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Qual Health Res. 2014 Sep;24(9):1183-97. doi: 10.1177/1049732314545887. Epub 2014 Aug 5.

After the storm: the social relations of return to work following electrical injury.

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Toronto Rehabilitation Institute, Toronto, Ontario, Canada
University of Toronto, Toronto, Ontario, Canada.


In this study, we explored the experiences of 13 individuals who had suffered an electrical injury at work and had subsequently returned to work. In this article, we report on the social, institutional, and relational elements that workers perceived to influence return to work experiences and the provision of workplace accommodations. These elements included (a) worker resources, (b) job characteristics, (c) workplace setting, (d) injury elements, (e) workers' compensation context, and (f) supports and advocacy provided. We conclude that the availability and provision of supportive accommodations are influenced by a multiplicity of interrelated factors including the legitimacy of resulting impairments following electrical injury, institutional structures (e.g., compensation and health care systems), the social relations of work, and broader labor market and economic contexts. Those workers who were vulnerable because of factors such as employment circumstances or labor market conditions were often poorly supported when returning to work following electrical injury.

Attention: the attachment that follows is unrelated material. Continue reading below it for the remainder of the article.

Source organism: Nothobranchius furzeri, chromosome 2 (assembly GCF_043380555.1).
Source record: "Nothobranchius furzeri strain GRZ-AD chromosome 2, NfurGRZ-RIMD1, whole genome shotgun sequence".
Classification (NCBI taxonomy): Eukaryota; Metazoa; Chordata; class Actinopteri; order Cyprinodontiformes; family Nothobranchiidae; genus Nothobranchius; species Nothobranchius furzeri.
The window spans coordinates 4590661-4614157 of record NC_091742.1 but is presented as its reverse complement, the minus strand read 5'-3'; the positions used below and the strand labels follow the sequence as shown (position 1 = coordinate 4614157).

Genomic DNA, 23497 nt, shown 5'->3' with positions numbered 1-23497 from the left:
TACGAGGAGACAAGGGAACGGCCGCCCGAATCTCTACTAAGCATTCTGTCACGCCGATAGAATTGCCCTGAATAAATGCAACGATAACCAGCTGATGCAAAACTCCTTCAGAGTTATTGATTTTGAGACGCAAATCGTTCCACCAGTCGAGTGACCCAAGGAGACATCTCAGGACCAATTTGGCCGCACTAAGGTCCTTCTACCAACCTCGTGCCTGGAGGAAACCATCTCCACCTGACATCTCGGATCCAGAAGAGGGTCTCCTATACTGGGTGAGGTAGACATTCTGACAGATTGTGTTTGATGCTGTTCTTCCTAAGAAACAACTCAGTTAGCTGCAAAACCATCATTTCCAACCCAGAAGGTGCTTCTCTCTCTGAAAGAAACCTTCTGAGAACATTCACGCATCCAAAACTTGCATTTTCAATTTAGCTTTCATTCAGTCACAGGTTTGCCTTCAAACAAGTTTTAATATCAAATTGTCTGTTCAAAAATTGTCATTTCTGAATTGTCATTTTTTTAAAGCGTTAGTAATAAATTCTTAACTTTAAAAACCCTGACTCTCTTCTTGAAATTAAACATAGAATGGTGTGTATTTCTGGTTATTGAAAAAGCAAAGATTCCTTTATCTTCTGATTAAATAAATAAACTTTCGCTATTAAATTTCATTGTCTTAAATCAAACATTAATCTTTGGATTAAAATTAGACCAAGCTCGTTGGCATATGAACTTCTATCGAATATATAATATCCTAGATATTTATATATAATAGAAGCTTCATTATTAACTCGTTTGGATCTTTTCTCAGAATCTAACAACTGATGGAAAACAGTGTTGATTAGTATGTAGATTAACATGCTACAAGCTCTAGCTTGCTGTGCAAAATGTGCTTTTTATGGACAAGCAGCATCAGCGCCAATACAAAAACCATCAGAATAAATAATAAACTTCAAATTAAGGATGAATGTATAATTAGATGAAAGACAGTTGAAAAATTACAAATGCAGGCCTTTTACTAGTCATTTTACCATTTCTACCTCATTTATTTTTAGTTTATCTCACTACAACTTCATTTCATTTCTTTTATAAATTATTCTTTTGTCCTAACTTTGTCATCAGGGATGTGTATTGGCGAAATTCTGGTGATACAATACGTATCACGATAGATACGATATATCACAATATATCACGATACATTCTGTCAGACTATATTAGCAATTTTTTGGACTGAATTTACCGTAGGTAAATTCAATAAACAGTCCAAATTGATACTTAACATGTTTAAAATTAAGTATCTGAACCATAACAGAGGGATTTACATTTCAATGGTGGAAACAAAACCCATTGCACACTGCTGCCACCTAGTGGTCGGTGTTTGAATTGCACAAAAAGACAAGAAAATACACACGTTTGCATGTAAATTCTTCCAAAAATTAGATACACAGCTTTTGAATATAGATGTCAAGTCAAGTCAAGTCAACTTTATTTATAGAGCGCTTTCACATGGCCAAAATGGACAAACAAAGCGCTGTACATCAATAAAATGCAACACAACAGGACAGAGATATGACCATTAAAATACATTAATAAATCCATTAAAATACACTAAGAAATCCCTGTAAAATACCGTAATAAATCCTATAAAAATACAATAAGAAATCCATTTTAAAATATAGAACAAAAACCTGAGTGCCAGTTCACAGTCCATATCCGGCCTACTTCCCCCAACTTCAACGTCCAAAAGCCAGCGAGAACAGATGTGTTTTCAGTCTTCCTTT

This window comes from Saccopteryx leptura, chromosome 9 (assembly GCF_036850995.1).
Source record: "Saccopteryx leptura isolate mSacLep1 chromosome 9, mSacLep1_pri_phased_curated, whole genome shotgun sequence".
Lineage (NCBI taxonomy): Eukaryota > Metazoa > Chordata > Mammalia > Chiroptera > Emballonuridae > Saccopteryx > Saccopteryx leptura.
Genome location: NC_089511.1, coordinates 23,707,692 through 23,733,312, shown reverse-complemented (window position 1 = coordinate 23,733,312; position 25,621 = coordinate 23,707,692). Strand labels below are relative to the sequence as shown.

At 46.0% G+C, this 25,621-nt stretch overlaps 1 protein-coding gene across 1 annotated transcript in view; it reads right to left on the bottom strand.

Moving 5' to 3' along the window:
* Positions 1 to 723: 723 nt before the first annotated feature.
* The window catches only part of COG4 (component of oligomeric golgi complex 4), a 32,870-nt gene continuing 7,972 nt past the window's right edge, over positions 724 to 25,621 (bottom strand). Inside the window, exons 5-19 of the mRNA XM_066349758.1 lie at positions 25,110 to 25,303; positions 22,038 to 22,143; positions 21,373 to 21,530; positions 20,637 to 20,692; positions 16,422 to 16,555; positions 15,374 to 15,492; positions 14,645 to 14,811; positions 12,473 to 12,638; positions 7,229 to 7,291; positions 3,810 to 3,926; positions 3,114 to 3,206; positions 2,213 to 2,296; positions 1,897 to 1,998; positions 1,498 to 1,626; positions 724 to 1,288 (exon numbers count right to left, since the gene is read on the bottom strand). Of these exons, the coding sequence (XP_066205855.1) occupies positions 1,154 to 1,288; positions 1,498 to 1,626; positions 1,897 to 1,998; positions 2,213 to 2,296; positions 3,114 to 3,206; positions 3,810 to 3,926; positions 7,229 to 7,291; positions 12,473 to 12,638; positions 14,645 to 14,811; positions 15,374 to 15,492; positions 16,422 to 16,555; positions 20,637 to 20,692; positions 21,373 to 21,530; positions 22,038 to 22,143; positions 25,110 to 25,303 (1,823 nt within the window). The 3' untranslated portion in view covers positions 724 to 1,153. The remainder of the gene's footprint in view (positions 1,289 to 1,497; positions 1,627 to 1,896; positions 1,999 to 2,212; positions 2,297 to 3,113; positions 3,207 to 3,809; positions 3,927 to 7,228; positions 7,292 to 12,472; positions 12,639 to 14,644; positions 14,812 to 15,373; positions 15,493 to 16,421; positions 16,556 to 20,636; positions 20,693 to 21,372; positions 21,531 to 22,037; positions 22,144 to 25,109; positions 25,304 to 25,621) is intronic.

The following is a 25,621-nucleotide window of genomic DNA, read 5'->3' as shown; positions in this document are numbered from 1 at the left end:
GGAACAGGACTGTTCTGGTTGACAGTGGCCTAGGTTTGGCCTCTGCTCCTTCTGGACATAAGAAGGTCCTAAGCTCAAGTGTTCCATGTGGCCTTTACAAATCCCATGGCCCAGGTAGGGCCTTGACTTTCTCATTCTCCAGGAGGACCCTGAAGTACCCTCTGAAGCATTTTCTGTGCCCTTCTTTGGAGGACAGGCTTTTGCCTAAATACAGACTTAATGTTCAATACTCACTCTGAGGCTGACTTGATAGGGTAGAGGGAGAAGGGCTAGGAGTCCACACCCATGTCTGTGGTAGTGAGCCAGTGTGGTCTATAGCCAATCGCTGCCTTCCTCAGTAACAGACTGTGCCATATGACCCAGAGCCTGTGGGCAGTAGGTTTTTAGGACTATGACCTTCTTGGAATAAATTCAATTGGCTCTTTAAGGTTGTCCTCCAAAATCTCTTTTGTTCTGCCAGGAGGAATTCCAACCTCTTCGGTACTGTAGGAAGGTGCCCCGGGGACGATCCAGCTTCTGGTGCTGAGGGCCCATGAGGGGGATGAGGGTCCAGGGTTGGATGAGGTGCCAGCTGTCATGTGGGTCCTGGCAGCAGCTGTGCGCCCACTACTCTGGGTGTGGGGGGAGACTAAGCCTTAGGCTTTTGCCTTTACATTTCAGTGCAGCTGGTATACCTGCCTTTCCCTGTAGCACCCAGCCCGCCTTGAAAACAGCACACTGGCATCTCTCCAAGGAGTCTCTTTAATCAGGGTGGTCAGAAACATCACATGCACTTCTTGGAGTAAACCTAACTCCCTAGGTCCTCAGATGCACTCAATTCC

burn injury, burns; disability / disabled persons; health and well-being; illness and disease, experiences; interviews, semistructured; occupational health; qualitative analysis; rehabilitation; vulnerable populations; workplace

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